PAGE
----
Experts believe that a wreck discovered by subsea engineers could be the remains of SM UB-85, which went down in folklore after disappearing beneath the waves in 1918.
Official reports from the time tell how UB-85 was caught on the surface on April 30, 1918, by British patrol boat, the HMS Coreopsis.
The submarine”s crew surrendered without resistance to the surprise of the British.
However, legend has it that, when quizzed about why it was cruising on the surface, the U-boat”s commander Captain Gunther Krech recounted how the sub was recharging its batteries at night when a “strange beast” rose from the sea.
He is said to have described a “beast” with “large eyes, set in a horny sort of skull” and a “small head, but with teeth that could be seen glistening in the moonlight”.
The monster was so large that it is claimed it forced the U-boat to list greatly to starboard.
Krech is believed to have said: “Every man on watch began firing a sidearm at the beast.”
He said that, during the struggle, the forward deck plating was damaged, preventing the vessel from submerging.
“That is why you were able to catch us on the surface,” the Captain is said to have told the British.
The mystery has spanned almost a century but it may now be solved – after marine engineers laying one of the world”s largest subsea power cables stumbled upon the remains of what is thought to be the vessel.
It was discovered by a team working on the Western Link project, a joint venture between ScottishPower and National Grid which will take renewable power from Scotland to homes and businesses in England and Wales, believe they have now found the wreck.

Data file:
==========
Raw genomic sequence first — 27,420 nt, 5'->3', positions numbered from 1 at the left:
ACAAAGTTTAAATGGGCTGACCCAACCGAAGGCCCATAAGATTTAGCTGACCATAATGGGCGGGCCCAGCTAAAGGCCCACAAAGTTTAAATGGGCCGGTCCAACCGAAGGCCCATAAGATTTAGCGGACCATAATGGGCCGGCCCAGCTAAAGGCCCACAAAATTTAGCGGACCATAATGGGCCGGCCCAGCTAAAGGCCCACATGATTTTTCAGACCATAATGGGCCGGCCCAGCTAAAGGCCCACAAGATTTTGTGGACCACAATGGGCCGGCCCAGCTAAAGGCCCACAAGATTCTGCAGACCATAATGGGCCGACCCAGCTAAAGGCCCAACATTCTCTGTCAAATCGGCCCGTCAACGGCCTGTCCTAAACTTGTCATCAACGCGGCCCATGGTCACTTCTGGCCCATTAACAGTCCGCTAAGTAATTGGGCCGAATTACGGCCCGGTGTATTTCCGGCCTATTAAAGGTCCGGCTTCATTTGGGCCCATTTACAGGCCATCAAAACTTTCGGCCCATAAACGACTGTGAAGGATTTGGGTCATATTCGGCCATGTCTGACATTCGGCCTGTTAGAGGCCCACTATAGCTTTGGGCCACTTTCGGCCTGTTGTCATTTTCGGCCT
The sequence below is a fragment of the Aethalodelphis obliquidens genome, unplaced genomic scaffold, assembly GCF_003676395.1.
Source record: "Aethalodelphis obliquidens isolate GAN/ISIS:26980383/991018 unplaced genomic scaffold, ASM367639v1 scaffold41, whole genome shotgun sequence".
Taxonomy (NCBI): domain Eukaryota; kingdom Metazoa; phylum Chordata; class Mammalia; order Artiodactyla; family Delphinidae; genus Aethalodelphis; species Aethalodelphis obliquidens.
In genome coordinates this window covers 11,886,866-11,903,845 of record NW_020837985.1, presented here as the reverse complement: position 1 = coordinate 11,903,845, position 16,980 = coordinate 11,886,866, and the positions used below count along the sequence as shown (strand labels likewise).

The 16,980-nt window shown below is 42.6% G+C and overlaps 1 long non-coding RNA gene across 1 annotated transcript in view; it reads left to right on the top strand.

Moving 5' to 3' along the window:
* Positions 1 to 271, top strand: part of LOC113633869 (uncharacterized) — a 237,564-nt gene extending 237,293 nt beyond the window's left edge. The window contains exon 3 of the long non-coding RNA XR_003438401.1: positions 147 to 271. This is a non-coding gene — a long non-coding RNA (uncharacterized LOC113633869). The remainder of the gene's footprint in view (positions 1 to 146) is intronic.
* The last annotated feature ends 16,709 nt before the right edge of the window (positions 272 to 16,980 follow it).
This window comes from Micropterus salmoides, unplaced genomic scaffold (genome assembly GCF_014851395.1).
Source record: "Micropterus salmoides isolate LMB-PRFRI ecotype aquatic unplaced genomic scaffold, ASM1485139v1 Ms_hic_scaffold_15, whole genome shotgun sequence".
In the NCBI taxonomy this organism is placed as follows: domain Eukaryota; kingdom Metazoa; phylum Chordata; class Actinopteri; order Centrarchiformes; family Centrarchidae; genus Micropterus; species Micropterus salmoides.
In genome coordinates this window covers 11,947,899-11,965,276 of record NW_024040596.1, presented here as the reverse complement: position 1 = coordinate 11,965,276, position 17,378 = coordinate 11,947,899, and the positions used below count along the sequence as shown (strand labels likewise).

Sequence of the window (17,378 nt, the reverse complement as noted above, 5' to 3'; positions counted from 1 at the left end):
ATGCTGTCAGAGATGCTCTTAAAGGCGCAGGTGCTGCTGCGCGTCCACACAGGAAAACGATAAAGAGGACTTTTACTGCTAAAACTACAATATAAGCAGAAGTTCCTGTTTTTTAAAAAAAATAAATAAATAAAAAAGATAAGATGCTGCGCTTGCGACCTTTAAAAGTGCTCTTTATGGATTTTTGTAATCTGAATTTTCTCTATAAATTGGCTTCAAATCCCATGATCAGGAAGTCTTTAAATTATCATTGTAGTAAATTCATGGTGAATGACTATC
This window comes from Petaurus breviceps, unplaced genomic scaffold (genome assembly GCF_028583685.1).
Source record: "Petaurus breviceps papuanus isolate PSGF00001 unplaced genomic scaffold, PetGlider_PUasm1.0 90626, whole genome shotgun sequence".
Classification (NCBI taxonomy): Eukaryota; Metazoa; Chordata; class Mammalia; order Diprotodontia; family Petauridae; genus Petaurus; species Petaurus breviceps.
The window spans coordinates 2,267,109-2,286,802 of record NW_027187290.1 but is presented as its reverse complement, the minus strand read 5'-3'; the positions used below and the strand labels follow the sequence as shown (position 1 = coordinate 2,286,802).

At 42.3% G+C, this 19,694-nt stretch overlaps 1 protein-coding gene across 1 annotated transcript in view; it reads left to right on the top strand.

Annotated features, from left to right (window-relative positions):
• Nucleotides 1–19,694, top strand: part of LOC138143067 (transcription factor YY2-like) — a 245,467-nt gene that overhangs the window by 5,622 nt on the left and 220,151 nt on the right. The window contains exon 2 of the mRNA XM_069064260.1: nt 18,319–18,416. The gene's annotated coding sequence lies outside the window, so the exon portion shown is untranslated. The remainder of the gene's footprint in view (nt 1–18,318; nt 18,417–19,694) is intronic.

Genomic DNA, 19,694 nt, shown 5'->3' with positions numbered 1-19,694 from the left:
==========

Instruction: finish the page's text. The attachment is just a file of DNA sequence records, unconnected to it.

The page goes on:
Sonar images show the 100-year-old vessel largely intact and attempts to identify the wreck have led experts to conclude that it may be that of UB-85.
Innes McCartney is an historian and nautical archaeologist who is helping the team to identify the wreck.
He said: “Unless a diver can find a shipyard stamp, we cannot say definitively but yes, we”re certainly closer to solving the so-called mystery of UB-85 and the reason behind it”s sinking – whether common mechanical failure or something that is less easily explained.”
Although many believe the wreckage will provide a rational explanation for the sinking, Gary Campbell, keeper of the Official Sightings Register of the Loch Ness Monster, insisted it was “entirely feasible” a “large sea creature” was responsible.
He added: “History has shown that there have been consistent reports of large “monsters” not just in lakes and lochs like Loch Ness but out in open waters as well.”